One of Nathaniel Hawthorne’s greatest works is a short story call “The Artist of the Beautiful”. A blacksmith builds a mechanical butterfly as beautiful and fleet of wing as the real thing, only to watch it destroyed by an infant. Hawthorne’s object lesson in the futility of artistic pursuit has always made me think of the short story writer, whose creation of a beautiful thing is regularly confronted with indifference.
There are very few who make a living as a short story writer. Many of the best of them write novels, of course—that’s where the money is. Successful authors who write nothing but short fiction—Alice Munro, George Saunders, David Means, and a few others—are a rarity, and most of them teach to make ends meet.
With the exception of The New Yorker, Harper’s, The Paris Review, and a few others, most magazines publishing short fiction—and there are a great many of them—do not pay. The only chance at remuneration is when your stories are published as a book, and it’s the rare short story collection that makes the bestseller lists. (Other than Stephen King’s books, I can’t recall a short story collection on the New York Times bestseller list since Lorrie Moore’s fine Birds of America.)
And yet the growing library of American short stories, from the early days of Washington Irving and Hawthorne, to the present day, is one of this country’s great artistic accomplishments.
One of the ways this library is indexed is the annual series of anthologies called The Best American Short Stories. Launched in 1915 by Edward J. O’Brien, the series has continued without pause ever since. Martha Foley took over the editorial duties in 1942 and the series enjoyed decades of uniform excellence. (I happen to own every edition back to 1942—a nine foot shelf!—and have read widely from it over the years with pleasure and awe.) On Foley’s death in 1978, the publisher Houghton Mifflin opted for an annual guest editor format featuring major writers, with the assistance of, first Shannon Ravenel, then Katrina Kennison, and now Heidi Pitlor. Typically, they read literally thousands of stories each year and recommended to the guest editor several hundred, from which only 20 were chosen for the final publication.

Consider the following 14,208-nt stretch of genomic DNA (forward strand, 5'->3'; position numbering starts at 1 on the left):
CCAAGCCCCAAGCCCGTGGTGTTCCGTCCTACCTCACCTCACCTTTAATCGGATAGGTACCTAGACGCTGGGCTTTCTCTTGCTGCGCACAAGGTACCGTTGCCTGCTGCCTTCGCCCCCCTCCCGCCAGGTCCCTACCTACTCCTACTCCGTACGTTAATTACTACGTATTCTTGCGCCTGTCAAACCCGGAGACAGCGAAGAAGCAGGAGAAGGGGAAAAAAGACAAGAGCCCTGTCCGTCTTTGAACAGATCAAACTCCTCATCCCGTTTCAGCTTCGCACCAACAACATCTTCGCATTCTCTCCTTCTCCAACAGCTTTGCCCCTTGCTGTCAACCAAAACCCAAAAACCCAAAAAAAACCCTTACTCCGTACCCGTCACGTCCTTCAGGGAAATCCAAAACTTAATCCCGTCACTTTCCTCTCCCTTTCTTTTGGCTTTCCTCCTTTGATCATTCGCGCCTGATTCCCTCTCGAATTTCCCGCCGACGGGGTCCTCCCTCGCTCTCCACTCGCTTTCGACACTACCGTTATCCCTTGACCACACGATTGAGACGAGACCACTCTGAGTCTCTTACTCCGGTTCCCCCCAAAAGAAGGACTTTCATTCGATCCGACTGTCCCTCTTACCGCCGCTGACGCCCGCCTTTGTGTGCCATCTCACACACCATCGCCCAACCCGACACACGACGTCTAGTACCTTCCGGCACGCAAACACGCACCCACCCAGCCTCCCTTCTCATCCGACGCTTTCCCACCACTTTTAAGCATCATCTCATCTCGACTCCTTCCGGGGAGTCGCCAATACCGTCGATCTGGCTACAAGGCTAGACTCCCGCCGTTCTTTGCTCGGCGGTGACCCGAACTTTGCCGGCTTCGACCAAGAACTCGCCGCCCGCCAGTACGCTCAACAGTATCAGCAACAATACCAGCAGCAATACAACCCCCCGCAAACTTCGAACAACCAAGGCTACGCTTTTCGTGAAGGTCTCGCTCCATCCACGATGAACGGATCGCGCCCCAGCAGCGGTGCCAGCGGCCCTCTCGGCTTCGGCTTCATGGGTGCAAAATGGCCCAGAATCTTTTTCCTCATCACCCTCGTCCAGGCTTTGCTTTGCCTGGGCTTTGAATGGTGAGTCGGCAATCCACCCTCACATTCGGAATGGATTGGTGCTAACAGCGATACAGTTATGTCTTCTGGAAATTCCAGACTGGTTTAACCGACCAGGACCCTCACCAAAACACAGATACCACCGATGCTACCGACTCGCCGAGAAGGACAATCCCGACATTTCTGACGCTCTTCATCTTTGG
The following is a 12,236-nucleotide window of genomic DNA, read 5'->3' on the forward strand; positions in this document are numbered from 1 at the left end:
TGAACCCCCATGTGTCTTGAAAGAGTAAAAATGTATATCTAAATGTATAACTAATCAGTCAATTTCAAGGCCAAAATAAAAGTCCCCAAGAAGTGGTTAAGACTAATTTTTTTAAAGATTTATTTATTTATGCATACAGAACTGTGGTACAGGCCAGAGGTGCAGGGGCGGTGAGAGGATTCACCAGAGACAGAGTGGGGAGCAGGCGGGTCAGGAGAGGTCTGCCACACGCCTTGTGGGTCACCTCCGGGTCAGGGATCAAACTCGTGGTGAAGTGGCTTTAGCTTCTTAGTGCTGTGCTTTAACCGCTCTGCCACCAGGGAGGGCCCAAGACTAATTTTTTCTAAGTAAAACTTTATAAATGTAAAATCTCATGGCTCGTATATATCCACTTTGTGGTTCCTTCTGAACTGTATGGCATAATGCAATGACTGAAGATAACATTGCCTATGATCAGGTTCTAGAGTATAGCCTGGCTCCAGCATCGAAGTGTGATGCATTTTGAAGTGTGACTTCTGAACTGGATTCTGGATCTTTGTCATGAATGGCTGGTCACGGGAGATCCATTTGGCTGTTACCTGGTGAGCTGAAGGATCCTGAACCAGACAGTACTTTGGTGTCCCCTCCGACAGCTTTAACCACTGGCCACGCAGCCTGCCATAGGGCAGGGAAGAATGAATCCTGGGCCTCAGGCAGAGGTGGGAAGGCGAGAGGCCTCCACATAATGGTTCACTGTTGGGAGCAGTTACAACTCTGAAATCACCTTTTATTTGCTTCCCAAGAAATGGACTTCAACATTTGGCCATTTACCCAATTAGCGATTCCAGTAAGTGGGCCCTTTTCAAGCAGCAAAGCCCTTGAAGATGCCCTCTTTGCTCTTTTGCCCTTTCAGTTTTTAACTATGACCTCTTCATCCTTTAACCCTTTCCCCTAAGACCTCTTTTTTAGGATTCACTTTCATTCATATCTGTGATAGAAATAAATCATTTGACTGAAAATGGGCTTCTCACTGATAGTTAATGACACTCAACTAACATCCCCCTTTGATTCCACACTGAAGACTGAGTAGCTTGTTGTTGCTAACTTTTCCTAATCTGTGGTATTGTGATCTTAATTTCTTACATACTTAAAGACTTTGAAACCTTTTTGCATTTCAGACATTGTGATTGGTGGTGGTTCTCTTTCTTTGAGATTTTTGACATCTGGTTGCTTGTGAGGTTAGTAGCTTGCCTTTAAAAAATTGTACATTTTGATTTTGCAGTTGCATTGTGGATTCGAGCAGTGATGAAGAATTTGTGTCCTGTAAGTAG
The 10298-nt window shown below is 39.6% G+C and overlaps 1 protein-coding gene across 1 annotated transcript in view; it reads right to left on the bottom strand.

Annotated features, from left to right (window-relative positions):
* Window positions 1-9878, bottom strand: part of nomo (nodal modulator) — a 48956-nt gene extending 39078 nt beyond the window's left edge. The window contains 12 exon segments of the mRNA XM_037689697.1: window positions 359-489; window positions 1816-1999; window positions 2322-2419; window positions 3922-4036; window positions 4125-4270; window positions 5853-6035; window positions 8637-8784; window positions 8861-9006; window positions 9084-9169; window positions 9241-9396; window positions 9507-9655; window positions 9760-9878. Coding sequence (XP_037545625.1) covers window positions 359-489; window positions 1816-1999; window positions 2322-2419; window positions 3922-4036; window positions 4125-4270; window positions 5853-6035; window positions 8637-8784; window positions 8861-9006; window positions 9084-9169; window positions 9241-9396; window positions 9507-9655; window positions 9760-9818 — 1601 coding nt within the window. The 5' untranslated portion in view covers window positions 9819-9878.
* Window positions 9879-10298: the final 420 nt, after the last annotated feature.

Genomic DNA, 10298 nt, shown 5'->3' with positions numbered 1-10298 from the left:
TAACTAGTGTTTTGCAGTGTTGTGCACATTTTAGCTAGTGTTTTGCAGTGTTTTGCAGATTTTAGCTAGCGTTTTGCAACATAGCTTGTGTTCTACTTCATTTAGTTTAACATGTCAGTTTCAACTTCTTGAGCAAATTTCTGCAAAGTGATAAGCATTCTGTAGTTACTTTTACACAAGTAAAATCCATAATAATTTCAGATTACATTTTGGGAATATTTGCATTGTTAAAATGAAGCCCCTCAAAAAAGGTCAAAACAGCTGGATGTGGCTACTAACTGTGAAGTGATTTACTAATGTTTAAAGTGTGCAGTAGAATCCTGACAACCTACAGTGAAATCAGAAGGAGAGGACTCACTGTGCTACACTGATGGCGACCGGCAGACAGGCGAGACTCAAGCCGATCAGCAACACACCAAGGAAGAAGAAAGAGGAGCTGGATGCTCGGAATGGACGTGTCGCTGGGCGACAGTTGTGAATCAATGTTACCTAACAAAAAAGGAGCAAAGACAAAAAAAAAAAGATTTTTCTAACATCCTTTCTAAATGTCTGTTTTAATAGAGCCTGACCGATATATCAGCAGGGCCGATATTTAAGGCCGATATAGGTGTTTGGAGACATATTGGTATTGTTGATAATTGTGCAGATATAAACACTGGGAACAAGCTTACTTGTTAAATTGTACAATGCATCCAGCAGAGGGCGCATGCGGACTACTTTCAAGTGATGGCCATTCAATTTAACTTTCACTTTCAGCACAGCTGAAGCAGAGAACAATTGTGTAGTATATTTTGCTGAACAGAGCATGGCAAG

The 2009 edition is novelist Alice Sebold’s editorial selection, and it’s a mixed bag. In her somewhat disingenuous introduction (has anyone ever made a convincing case for not having really wanted to win a major award?), she suggests that inclusion in The Best American Short Stories anthology can boost the careers of unknown authors.
Are the merits of some stories arguable? Certainly. But I promise you this: every story in the final selection deserves to be read. Deserves to be published. Deserves, in the case of some newer or lesser-known authors, to help lift these authors out of the slush pile when they submit again, and to help these authors—and here is what a prize or a best of can do—find a larger audience in the world.
I found at least five of the stories here to be competent, but far from satisfying as an artistic whole. Each one indicates promise, but that’s hardly the point, or this would be The Best Emerging Authors series. A stunning work of art, like Rivka Galchen’s “The Region of Unlikeness”, and three stories by Alice Munro (to name only a few), were relegated to a “100 Other Distinguished Stories” list in the back of the book, in order to make room for lesser works. What a waste.
Oh well, enough of Sebold’s misguided use of at least some of these pages. The book also contains five truly great stories, which I’ll get to in a minute, and a handful of other worthy stories, four of which take place in foreign countries. (When John Updike edited The Best American Short Stories of the Century in 1999, he excluded any story that did not take place in the US) I found these four non-US stories fresh and exotic, and they give the collection depth and diversity.